By Stewart Lamont
As one of more than 150 interested and engaged citizens to attend the Association for the Protection of the Eastern Shore’s community information meeting on July 23rd at the Tangier Fire Hall, I was encouraged that we on the Eastern Shore still turn out for important events and are passionate about our collective futures.
There are many in the Eastern Shore community with grave concerns about the process of identifying and implementing a Marine Protected Area. Fair enough.
There was also a significant group in attendance who appreciated the transparency and openness of this process. They believe we are dealing with a work in progress and only 18-24 months from now will we be able to decide whether this development will be helpful. Please put me in this latter category: cautiously hopeful, and more than willing to listen carefully.
I come into this discussion as a lobster exporter with 24 employees. I’m anxious to learn the potential of a new platform that could differentiate and elevate our local fishery, not to mention increase experiential tourism. There are three points I keep in mind:
First, Marine Protected Areas are new to us and new to this area. But we are being offered a blank slate in the scheme of things. The local Advisory Committee with representatives from area organizations will engage with the Federal Government. There will be multiple opportunities for individuals to seek answers and to influence the final decisions.
I understand why people would like ironclad answers straight away. But we can’t get to answers without going through the process first. In working through the process, we’ll have a chance to learn what opportunities our communities might realize, as well as what we risk.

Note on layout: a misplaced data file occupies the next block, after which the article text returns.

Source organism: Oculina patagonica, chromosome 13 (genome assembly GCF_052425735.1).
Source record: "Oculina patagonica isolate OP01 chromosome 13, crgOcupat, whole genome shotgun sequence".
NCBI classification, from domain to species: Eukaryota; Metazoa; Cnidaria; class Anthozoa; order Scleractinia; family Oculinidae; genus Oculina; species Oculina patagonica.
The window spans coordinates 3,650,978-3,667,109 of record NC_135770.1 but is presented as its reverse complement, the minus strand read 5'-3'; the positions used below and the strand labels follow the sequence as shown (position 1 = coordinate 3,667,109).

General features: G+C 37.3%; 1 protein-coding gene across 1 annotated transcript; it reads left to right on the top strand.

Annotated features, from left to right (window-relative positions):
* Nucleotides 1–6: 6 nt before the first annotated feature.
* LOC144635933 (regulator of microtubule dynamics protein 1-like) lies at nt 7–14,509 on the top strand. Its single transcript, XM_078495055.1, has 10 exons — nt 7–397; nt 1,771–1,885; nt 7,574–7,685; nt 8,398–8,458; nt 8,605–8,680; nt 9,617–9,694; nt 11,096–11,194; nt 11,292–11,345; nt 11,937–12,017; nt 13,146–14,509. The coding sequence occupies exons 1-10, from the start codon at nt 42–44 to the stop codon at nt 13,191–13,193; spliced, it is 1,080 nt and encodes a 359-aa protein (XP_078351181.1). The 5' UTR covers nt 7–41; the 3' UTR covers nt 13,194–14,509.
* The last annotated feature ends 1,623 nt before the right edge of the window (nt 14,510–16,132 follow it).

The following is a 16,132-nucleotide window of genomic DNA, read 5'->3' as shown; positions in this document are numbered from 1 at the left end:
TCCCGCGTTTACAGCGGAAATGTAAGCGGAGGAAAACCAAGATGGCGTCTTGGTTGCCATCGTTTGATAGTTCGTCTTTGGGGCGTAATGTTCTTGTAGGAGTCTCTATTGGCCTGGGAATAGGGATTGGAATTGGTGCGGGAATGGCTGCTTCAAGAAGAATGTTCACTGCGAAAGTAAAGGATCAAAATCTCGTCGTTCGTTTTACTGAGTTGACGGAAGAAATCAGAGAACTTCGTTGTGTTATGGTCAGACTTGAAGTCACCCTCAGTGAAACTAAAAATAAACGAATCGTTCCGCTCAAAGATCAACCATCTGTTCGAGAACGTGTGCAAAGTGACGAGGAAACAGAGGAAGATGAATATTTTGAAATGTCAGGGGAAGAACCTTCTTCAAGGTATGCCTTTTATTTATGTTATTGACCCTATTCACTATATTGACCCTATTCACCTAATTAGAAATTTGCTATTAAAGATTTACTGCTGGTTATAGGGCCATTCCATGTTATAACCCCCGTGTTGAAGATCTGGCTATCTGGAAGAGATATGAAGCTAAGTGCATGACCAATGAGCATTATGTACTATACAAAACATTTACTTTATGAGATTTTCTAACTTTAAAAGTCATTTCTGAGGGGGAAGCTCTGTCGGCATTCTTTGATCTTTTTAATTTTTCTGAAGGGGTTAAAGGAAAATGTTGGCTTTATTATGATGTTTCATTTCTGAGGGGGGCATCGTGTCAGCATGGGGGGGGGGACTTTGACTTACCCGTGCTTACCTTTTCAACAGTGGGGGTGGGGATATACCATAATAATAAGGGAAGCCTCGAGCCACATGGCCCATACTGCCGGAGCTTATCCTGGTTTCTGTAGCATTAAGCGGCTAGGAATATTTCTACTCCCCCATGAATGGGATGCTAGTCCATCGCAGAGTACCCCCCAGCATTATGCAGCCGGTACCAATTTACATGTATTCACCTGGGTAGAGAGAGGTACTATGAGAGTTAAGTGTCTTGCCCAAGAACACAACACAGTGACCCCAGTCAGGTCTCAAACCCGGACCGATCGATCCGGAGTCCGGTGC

Second, as a business person, I’ve learned that in most negotiations, you give up something to obtain something. I am as concerned as anyone about the impacts upon the fishing community and the associated “way of life” issues. I am fairly certain we can negotiate substantial gains without conceding anything that is troublesome, a win/win.
Third, for some of us, this MPA proposal brings up echoes of the National Park Experience of the 1970’s, when the federal government pushed a proposal upon us with no opportunity for intervention. The MPA process is fairly transparent, with many opportunities for all members of the community to make their concerns heard in the coming months. The openness this time around is a huge change. We’re not repeating the debacle of 1972.
Marine Protected Areas are an important topic. I’m just hoping that as a community, we have the patience to wait for the facts and listen to all the arguments before we decide pro or con. The more we can inform ourselves, the better the outcome.
Stewart Lamont is the managing director of the Tangier Lobster Company